Anyone have a fail-safe recipe for a quick, simple gaucamole?
Made one tonight and it was good, but not outstanding.
I used a ripe avocado, as well as lemon juice, salt and pepper to taste.
What am I missing? Don't want anything over-complicated or that masks the taste of the avocado.
Boy, there are some pretty wild interpretations on guacamole out there.
I was raised on the idea that guacamole = avocado + tomato salsa. But in the last few years I have realized that I greatly prefer the minimalist approach. That said, I don't always stick to the trinity of avocado, lime, and salt. Here's what I do:
Fresh lime juice
Jalapeño, seeded and finely chopped (Optional*)
Garlic, minced (Optional*)
Combine all ingredients and mash with a fork (or potato masher if you've got a lot of it). Serve immediately.
*These I omit when the guac is mainly going to be condiment on something else like a tostada, taco, or salad. But when I eat it with chips, I like the added complexity that they add. Use them sparingly (about 1 chile and one-half clove of garlic for every TWO avocados) so that they allow the trinity to shine. Though I'm a huge spicy food junkie, I remove the seeds and ribs for guac because I don't want it to be spicy.
When I have not-so-good avocados, which happens during the colder months sometimes, I'll go back to the avocado + salsa format and add chopped tomatoes and onions to the above. But this is becoming nearly extinct in my kitchen.
I personally would NEVER add many of the other ingredients mentioned in this thread, as I agree with the OP that I "don't want anything over-complicated or that masks the taste of the avocado." Black pepper and cilantro top the list of no-nos for me as I think just a tiny bit ruins the other flavors. Also forbidden are: cumin, sour cream, zest, cheese, bottle sauces and salsas, oils.
2 ripe dark green avacados
1/2 clove of garlic mashed to a paste with salt using knife
minced cilantro to taste
minced jalapeno to taste
juice of one small lime or half a big one
dash or two of hot sauce
mash together to desired chunkiness.
Things i do not want in my guacamole-cream cheese, sour cream or mayo
Yes, lots of ideas on what is authentic guac. I always get rave reviews on my guac, after lots of variations, here is the recipe of choice:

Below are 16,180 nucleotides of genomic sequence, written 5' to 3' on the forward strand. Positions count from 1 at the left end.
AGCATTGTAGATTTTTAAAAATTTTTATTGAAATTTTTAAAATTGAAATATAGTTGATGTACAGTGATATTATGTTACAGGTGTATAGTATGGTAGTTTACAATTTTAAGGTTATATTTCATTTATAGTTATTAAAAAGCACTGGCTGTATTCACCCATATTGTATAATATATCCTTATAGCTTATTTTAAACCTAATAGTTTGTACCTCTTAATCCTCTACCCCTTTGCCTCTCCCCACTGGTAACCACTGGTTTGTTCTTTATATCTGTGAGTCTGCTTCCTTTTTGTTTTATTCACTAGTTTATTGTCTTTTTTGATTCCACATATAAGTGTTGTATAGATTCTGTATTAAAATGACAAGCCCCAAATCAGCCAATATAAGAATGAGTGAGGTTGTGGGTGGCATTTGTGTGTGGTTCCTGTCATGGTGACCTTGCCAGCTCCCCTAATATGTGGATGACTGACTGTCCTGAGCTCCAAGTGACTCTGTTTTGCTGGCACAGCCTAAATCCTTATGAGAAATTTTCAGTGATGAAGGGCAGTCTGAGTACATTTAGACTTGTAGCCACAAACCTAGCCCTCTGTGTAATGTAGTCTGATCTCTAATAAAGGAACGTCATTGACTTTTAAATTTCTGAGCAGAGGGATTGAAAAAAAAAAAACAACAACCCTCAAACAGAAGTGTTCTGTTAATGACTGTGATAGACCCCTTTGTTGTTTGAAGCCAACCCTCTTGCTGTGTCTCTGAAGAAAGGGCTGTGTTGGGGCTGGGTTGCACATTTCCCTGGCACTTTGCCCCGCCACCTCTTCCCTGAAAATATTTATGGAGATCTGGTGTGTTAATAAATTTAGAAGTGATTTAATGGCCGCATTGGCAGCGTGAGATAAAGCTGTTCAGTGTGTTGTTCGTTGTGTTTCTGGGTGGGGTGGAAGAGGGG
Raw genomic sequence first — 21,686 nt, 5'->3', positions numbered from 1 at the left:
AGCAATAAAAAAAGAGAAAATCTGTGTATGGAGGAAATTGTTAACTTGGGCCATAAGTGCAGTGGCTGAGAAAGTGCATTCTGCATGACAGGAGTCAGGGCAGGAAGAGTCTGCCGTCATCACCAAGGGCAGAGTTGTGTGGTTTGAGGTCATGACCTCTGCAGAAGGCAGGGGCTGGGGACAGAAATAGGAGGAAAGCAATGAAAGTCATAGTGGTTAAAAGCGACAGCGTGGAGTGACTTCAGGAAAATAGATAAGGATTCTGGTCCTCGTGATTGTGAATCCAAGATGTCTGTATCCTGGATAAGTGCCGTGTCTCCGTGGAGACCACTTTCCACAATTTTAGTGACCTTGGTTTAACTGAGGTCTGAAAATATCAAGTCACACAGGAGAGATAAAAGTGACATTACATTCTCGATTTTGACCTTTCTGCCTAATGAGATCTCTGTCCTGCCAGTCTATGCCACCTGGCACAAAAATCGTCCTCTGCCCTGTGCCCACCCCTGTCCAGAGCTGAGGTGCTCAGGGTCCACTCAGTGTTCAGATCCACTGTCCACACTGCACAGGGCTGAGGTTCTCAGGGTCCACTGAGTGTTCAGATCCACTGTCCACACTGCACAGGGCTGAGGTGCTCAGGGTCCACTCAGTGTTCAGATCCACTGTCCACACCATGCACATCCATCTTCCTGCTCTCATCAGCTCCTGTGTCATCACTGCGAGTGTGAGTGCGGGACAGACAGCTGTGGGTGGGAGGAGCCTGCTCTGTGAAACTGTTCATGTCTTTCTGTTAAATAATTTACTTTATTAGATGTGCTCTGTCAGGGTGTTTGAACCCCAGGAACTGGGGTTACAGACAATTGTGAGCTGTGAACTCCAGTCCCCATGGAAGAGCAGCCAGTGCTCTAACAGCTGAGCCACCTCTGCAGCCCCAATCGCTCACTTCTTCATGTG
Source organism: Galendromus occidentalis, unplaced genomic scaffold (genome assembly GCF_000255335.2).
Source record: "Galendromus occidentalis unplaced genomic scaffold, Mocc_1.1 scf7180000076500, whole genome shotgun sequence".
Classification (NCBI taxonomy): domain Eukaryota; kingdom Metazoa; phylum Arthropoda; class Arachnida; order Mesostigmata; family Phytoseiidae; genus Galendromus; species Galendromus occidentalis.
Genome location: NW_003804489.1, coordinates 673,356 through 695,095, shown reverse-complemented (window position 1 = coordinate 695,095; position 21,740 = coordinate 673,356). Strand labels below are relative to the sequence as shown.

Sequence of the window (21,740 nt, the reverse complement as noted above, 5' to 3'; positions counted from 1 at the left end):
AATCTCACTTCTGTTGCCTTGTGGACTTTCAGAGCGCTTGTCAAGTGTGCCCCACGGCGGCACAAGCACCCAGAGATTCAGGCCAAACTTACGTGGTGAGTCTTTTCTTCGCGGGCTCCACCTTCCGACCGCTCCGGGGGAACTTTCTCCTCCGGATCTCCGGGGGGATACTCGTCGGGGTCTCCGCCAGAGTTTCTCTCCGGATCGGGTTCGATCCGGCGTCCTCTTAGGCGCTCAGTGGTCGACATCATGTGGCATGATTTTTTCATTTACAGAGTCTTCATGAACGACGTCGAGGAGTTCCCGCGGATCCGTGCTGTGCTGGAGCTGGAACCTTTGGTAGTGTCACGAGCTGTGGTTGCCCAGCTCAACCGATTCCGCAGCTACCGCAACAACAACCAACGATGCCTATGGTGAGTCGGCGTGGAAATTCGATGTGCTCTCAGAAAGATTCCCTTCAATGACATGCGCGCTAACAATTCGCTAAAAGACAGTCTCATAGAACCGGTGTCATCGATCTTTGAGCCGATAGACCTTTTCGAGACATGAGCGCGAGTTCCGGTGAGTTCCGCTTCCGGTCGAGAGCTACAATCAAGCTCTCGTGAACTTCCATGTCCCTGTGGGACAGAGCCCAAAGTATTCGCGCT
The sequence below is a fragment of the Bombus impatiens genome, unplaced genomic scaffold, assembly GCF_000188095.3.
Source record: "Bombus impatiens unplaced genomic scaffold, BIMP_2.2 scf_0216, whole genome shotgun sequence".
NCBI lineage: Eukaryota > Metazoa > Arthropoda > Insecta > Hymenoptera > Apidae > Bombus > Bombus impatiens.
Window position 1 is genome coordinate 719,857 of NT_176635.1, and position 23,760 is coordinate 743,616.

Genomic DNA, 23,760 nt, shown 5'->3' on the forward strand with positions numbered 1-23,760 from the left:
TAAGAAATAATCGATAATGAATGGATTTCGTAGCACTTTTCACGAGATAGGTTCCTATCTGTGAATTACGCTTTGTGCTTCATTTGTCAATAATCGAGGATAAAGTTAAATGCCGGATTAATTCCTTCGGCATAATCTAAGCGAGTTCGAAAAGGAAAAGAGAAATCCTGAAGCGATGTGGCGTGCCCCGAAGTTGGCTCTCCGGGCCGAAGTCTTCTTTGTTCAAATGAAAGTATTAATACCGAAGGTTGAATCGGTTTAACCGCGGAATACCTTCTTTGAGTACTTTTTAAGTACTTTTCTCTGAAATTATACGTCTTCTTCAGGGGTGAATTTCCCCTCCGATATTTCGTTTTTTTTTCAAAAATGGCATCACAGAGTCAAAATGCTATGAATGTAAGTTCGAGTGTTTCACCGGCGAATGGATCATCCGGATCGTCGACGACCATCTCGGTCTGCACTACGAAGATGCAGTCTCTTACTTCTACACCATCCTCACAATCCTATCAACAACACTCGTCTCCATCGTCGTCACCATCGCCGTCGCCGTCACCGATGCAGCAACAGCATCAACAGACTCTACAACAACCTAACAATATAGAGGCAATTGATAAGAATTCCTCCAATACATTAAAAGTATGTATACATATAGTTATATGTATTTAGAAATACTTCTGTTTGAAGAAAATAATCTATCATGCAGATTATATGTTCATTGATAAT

2 ripe Hass avocados
Approx 4-5 cloves of garlic, finely chopped
1 plum tomato, chopped
Juice of 1/2 lemon, more to taste if necessary
A few dashes of durkees "red hot" sauce, again, to taste
After mixing this all up, I do a few tastes. Sometimes it needs a few more dashes of red hot sauce, salt, or lemon...it varies. It's pretty easy to figure out what's lacking though, and then just doctor it up, as necessary.
I have tried it with lime, I prefer lemon. Gives the guac a bit more of a tang. Used to put in abt 1/4 cup of onion, but I'm not a raw onion fan and I decided the recipe could really take it or leave it.
I am a guac purist and firmly believe that you should never add anything like Mayo, cream cheese, sour cream, to guac. That's not guac, but more like a guac "dressing."
1 or more ripe Hass avocados
salt to taste
fresh lime juice to taste (optional)
Peel and pit avocados. Mash with a fork. Stir in salt and lime juice gradually until it tastes right.
If the avocados are good, it's a sin to add anything else. If you want it spicy, serve salsa on the side.
avocado, salt, lime juice, onion, maybe a little garlic, sometimes some ground cumin, or if I'm really lazy a big spoonful of fresh salsa if I've got some (don't use the stuff that's in a jar).
My mom got her recipe from a friend from Veracruz; all she puts in hers is salt and onion. Not even any lime juice. It's okay, but the lime juice really makes it pop.
I used to work at a Mexican place in New York whose guac was the main attraction - I think it got write-ups in Gourmet. I don't have the gigantic stone mortar and pestle, so it's a little on the chunky side (which I kind of prefer anyway), but it's easy as pie and delicious. Here's the link:
Here is the recipe in detail. Its pretty easy.
3/4 of a brick of softened Cream Cheese (or more)
1/4 cup salsa (or more)
1 tsp garlic powder (or more)
juice of 1/2 a lemon (or lime)
salt and pepper to taste
Mash the avocado and cream cheese together (with a fork or potato
masher), add remaining ingredients and stir to combine.
Taste and adjust seasonings as desired.
See so easy, not even so much a recipe!
If I had to make these overly-complicated guacamole recipes, I'd never make guacamole!
Mine is avocado mashed with a fork, lime juice and kosher salt. Period. I believe anything else gets in the way of the true avocade taste.
I will also make a salad of chunked avocado, tomato, sweet onion, lime juice and salt, but that is not guacamole. It is very good, however.
i beg to differ. In Mexico, all I ever get servied is mashed avocado, lime juice and salt. For the sake of a citation, I give you Wikipedia:
Guacamole is an avocado-based relish or dip from the time of the Aztecs. In addition to avocados, the basic ingredients are lime juice, salt, and a large amount of black pepper (although authentic guacamole omits black pepper as it was not known in Mexico in Aztec times). Variations often include tomato, chiles, onion, coriander, garlic, and other spices...
Recipes for guacamole vary, and are somewhat dependent on availability of ingredients as well as personal taste. The most basic of these is mashed avocados with a pinch of salt and sometimes a dash of lime juice.
So I reassert that I prefer the simplicity of a guacamole that highlights the flavor of fresh, ripe avocado.
I had to edit the Wiki entry. "a large amount of black pepper" is absurd. I have had guac all over California and Mexico, in restaurants and in homes, and rarely if ever does it contain black pepper, much less a large amount of it. It does show up sometimes, mostly in American (non-Mexican) homes, but it is not remotely part of the standard recipe or basic ingredients from what I have seen.